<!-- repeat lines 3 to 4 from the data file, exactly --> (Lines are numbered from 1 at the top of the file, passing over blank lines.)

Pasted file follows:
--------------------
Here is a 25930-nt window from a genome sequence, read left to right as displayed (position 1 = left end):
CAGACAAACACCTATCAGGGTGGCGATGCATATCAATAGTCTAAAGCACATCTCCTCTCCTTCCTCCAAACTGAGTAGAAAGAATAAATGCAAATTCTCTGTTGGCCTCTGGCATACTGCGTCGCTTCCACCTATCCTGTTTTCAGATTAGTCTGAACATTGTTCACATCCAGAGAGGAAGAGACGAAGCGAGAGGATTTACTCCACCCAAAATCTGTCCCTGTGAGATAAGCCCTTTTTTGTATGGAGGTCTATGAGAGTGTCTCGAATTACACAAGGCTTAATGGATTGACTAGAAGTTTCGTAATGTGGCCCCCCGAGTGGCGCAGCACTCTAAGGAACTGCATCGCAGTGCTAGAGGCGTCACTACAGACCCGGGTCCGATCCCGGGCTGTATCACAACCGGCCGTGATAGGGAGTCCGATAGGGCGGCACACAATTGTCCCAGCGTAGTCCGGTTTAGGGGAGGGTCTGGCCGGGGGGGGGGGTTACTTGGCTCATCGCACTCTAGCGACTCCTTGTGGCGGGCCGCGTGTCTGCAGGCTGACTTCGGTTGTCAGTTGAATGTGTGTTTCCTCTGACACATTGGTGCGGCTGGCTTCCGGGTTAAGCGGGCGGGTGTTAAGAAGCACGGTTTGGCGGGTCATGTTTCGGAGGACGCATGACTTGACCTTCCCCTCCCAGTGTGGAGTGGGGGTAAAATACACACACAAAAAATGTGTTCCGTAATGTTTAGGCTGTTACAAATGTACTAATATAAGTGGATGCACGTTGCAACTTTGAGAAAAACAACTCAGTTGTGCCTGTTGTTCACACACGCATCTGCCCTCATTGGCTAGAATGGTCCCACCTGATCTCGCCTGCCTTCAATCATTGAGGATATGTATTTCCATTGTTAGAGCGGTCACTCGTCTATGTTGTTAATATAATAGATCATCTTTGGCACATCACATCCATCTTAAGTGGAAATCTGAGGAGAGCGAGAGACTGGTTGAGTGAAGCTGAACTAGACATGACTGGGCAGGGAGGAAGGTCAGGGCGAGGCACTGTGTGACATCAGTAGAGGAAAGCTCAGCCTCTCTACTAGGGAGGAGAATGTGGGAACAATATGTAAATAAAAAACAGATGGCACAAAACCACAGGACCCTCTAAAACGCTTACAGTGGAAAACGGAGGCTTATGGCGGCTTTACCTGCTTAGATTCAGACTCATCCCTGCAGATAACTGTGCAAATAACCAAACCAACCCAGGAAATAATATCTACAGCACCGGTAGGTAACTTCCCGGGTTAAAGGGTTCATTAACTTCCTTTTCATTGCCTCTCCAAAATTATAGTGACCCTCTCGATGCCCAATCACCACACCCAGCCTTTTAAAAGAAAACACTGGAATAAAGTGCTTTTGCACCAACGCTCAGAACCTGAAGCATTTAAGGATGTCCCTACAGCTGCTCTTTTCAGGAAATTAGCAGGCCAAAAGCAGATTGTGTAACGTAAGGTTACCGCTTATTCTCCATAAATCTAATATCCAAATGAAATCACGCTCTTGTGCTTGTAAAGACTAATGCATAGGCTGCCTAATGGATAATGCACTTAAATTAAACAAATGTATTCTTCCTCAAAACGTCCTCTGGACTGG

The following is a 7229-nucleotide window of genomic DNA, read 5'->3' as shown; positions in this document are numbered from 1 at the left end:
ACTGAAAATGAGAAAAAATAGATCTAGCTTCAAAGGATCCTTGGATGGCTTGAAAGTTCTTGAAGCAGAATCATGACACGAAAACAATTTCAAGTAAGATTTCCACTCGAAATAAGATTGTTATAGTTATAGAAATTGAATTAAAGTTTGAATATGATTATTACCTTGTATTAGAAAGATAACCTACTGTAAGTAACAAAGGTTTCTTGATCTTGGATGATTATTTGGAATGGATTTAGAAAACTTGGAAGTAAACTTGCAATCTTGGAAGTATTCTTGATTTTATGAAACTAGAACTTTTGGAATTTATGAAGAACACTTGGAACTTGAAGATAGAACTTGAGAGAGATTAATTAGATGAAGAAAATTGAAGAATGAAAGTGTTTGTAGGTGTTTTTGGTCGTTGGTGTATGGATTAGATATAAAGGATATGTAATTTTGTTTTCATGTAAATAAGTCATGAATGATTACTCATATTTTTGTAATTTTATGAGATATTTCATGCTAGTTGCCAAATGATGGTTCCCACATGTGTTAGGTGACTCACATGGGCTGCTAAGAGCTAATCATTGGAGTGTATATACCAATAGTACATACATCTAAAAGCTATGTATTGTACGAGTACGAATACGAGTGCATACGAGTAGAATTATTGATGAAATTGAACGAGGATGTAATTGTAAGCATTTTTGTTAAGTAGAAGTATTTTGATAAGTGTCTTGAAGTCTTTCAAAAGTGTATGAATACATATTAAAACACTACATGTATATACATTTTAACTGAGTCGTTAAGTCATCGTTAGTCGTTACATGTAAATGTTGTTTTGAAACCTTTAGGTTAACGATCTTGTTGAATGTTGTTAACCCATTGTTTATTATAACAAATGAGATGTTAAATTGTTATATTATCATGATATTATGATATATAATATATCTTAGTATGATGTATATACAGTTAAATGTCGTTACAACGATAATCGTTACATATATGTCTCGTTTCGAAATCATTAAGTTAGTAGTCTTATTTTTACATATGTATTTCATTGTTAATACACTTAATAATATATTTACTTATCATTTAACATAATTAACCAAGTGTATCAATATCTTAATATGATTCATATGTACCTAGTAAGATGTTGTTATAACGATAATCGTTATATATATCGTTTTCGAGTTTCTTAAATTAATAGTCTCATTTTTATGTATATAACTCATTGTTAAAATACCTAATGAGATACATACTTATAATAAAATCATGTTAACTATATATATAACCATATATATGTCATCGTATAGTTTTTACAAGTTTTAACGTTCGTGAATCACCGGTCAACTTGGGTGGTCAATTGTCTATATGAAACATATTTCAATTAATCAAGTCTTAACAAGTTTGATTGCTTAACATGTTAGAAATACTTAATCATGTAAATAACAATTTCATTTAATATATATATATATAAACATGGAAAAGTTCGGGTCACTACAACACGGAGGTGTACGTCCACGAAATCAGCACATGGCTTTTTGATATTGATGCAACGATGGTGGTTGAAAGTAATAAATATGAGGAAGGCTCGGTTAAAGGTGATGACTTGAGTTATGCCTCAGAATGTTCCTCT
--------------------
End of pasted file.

The following is a 7229-nucleotide window of genomic DNA, read 5'->3' as shown; positions in this document are numbered from 1 at the left end:
ACTGAAAATGAGAAAAAATAGATCTAGCTTCAAAGGATCCTTGGATGGCTTGAAAGTTCTTGAAGCAGAATCATGACACGAAAACAATTTCAAGTAAGATTTCCACTCGAAATAAGATTGTTATAGTTATAGAAATTGAATTAAAGTTTGAATATGATTATTACCTTGTATTAGAAAGATAACCTACTGTAAGTAACAAAGGTTTCTTGATCTTGGATGATTATTTGGAATGGATTTAGAAAACTTGGAAGTAAACTTGCAATCTTGGAAGTATTCTTGATTTTATGAAACTAGAACTTTTGGAATTTATGAAGAACACTTGGAACTTGAAGATAGAACTTGAGAGAGATTAATTAGATGAAGAAAATTGAAGAATGAAAGTGTTTGTAGGTGTTTTTGGTCGTTGGTGTATGGATTAGATATAAAGGATATGTAATTTTGTTTTCATGTAAATAAGTCATGAATGATTACTCATATTTTTGTAATTTTATGAGATATTTCATGCTAGTTGCCAAATGATGGTTCCCACATGTGTTAGGTGACTCACATGGGCTGCTAAGAGCTAATCATTGGAGTGTATATACCAATAGTACATACATCTAAAAGCTATGTATTGTACGAGTACGAATACGAGTGCATACGAGTAGAATTATTGATGAAATTGAACGAGGATGTAATTGTAAGCATTTTTGTTAAGTAGAAGTATTTTGATAAGTGTCTTGAAGTCTTTCAAAAGTGTATGAATACATATTAAAACACTACATGTATATACATTTTAACTGAGTCGTTAAGTCATCGTTAGTCGTTACATGTAAATGTTGTTTTGAAACCTTTAGGTTAACGATCTTGTTGAATGTTGTTAACCCATTGTTTATTATAACAAATGAGATGTTAAATTGTTATATTATCATGATATTATGATATATAATATATCTTAGTATGATGTATATACAGTTAAATGTCGTTACAACGATAATCGTTACATATATGTCTCGTTTCGAAATCATTAAGTTAGTAGTCTTATTTTTACATATGTATTTCATTGTTAATACACTTAATAATATATTTACTTATCATTTAACATAATTAACCAAGTGTATCAATATCTTAATATGATTCATATGTACCTAGTAAGATGTTGTTATAACGATAATCGTTATATATATCGTTTTCGAGTTTCTTAAATTAATAGTCTCATTTTTATGTATATAACTCATTGTTAAAATACCTAATGAGATACATACTTATAATAAAATCATGTTAACTATATATATAACCATATATATGTCATCGTATAGTTTTTACAAGTTTTAACGTTCGTGAATCACCGGTCAACTTGGGTGGTCAATTGTCTATATGAAACATATTTCAATTAATCAAGTCTTAACAAGTTTGATTGCTTAACATGTTAGAAATACTTAATCATGTAAATAACAATTTCATTTAATATATATATATATAAACATGGAAAAGTTCGGGTCACTACAACACGGAGGTGTACGTCCACGAAATCAGCACATGGCTTTTTGATATTGATGCAACGATGGTGGTTGAAAGTAATAAATATGAGGAAGGCTCGGTTAAAGGTGATGACTTGAGTTATGCCTCAGAATGTTCCTCT